Public officials could powerfully improve urban lives by emphasizing **access** (easily reachable destinations) instead of **speed** (fast roads + rail).

A 🧵 about this new-ish book (2019), which explains why -- and how. Image
"Access" is tough to define in a tweet, so here's a useful illustration from @humantransit and his team.…

The concept seems intuitive, but its implications are profound. ImageImageImageImage
For instance, we shouldn't gripe about traffic congestion in a city like NYC without also acknowledging the proximity of destinations.

Slower speeds matter less if you’re only going a miles or two instead of 20 or 30. Image
That said, prioritizing access is more nuanced than focusing solely on neighborhood-based proximity (i.e., '15-minute cities').

Good explanation here. Image
On access and transit:

“Urban revitalization, enhanced economic productivity, & highway congestion relief may be desirable by-products of [transit] investment, but none are as fundamental as accessibility enhancement.”

I made a similar case in @CityLab… Image
The access framework also reveals damage done by highway expansions.

Beyond failing to shorten peak-hour commutes (bc of induced demand), they also encourage sprawled development that makes destinations more distant.…
A wonky but compelling read. The urban issues discussed are absolutely critical -- especially for MPOs, DOTs, zoning commissions, and transit authorities. Image

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More from @DavidZipper

12 Oct
Are autonomous vehicles just a tech-y way to codify the car’s dominance of American cities?

That’s what historian Peter Norton argues in his new book, Autonorama.

My conversation with him, in @CityLab…
Norton claims that AVs are the latest in a long line of futuristic automotive technologies that promised to turn cities into car-centric utopias.

It never works out, but there’s always another amazing new invention to captivate us.…
Meanwhile, those envisioning a tech-powered automotive nirvana are distracted from mundane (but proven) ways to improve mobility networks.

Examples: Expanding transit service, installing bike lanes, and building densely around transportation nodes.…
Read 4 tweets
28 Sep
Economists and urban planners have known for decades that highway expansions can't solve traffic congestion.

Why, then, do so many states keep widening their roads?

A 🧵 about my deep dive in @CityLab…
Economist Anthony Downs gets credit for the idea of induced demand, but its roots go back *much* further than his 1962 article.

In 1927, engineer Arthur S. Tuttle warned that new urban roads “would be filled immediately by traffic which is now repressed because of congestion.”
In the 1920s and 1930s city officials worried about wooing suburbanites to shop and work, so they shrunk their sidewalks and ripped up public space to accommodate more cars.

It was a disaster. Congestion only grew.…
Read 14 tweets
7 Sep
Flashy, complicated infotainment systems are creating a growing safety risk. And it's likely to get worse.

A 🧵 about my investigation, in @Slate…
Why worry about infotainment systems? They’re harmless and fun, right?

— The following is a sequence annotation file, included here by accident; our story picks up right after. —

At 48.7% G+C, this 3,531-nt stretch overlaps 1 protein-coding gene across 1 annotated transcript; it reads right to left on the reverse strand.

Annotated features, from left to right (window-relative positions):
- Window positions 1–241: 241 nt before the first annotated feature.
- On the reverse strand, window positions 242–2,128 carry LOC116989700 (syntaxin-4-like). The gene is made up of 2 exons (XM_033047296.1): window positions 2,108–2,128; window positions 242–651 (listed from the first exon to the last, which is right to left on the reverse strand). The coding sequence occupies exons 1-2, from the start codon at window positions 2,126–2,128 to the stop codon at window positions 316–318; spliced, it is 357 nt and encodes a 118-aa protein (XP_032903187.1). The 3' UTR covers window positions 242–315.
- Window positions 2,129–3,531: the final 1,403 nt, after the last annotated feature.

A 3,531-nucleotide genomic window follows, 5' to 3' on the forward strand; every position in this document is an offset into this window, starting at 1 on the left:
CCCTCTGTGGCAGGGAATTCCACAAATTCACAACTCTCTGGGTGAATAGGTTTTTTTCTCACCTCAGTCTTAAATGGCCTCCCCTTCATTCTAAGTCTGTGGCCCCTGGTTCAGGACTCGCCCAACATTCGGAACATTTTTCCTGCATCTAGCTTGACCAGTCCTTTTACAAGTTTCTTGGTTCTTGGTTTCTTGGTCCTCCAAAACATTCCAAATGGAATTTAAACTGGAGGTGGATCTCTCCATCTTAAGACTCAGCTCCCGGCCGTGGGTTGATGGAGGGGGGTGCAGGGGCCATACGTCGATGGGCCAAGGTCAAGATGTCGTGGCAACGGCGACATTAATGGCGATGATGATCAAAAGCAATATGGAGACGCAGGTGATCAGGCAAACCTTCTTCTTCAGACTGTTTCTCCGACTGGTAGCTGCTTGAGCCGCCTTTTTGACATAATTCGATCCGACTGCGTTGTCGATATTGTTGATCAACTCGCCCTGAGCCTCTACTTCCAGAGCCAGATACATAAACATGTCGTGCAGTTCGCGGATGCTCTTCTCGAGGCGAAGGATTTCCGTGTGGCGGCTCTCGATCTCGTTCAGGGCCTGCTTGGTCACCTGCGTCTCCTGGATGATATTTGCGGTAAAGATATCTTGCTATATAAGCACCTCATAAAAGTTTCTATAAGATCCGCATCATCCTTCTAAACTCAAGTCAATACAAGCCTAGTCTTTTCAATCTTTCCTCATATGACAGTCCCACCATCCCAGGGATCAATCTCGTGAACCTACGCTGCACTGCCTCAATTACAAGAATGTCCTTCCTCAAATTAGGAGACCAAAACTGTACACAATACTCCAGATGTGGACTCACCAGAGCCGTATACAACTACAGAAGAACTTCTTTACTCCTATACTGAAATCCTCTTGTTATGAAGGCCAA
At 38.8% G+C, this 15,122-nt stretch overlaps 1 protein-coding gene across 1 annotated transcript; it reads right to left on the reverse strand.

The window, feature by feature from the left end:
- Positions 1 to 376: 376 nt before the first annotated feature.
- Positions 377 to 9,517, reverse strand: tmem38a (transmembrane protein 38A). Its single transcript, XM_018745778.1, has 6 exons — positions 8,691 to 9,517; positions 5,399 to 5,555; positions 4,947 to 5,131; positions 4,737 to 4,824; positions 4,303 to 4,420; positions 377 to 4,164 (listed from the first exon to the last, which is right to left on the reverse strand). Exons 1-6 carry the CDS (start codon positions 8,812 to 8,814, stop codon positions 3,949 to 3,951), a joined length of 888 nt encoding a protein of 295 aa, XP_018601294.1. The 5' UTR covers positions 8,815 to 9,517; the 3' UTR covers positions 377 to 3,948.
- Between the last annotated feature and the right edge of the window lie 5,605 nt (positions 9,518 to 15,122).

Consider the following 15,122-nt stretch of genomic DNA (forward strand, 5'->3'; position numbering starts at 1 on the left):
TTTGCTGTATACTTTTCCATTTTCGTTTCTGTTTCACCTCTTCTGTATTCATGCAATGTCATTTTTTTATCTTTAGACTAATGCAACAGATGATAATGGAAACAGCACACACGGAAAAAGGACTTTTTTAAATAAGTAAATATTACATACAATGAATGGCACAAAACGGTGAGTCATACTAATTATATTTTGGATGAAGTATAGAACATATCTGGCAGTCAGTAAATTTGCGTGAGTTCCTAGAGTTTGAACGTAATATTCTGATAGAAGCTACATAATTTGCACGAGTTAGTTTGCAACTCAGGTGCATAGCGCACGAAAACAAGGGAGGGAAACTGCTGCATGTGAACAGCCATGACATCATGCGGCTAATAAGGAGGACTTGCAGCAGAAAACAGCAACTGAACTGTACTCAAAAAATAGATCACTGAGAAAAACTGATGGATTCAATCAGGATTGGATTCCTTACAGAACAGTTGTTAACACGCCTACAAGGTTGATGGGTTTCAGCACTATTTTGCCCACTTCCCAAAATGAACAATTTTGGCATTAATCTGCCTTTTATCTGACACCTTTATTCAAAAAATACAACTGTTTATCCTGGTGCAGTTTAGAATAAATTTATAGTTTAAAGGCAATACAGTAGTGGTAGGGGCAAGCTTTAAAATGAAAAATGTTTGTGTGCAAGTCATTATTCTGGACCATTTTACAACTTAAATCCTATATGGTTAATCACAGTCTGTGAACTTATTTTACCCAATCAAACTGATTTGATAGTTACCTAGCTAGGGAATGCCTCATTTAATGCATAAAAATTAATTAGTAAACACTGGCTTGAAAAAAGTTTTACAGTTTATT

Well, not necessarily. A study by the AAA Foundation found that rerouting a destination can distract a driver for up to 40 seconds—enough time to cover half a mile at 50 mph.…
Even if a driver uses voice commands, systems often require looking at a car's touchscreen (and not the road) to verify accuracy. That’s inherently risky. Image
Read 14 tweets
5 Jun
A provocative question in this book by @STS_News: Why doesn't the USA regulate car safety like emissions?

"How would automakers transform their products if we mandated that they reduce the number of automotive fatalities in new cars by, say, 40% within 10 years?"

A thread 🧵:
For a century, automobile safety has largely focused on 1) driver education and 2) voluntary agreements by automakers to build safer cars.

Both those approaches are flawed.
Here's future Sen. Daniel P. Moynihan critiquing safety education in 1959:

It "shifts public attention from factors like auto design, which we can reasonably hope to control, to factors such as the temperament and behavior of 80M drivers, who [will ignore] a bunch of slogans."
Read 8 tweets
10 Apr
Just finished @shigashide's book about how to improve bus service—it’s good!

Loads of useful info about operations as well as advocacy. And a surprisingly easy read.

Short 🧵: Image
2/ Here's an excellent rebuttal to those (like Gov Cuomo) who claim fancy stuff like USB ports and wifi will attract loads of new riders: Image
3/ @humantransit is a clear influence, so I wasn't surprised to find this stinging critique of microtransit:

“When existing bus routes are unreliable and slow, focusing attention on microtransit is like trying to perfect dessert at a restaurant that routinely burns the entrees.”
Read 5 tweets
15 Mar
BREAKING-- Congress just released text of the “EBIKE Act," which would offer a refundable tax credit of up to $1,500 for a new e-bike purchase.


If it passes, the EBIKE Act would be groundbreaking. A 🧵:
2/ Why get excited about e-bikes?

They’re terrific for the environment. Check out this table from @ITF_Forum, comparing greenhouse gas emissions for major passenger transport modes.

3/ E-bikes’ extra pedal power makes them capable of replacing cars on the 50%+ of US trips under 6 miles (esp on hot days, or on routes with hills).

That would give a nice boost to health, the environment, and to street safety.…
Read 11 tweets

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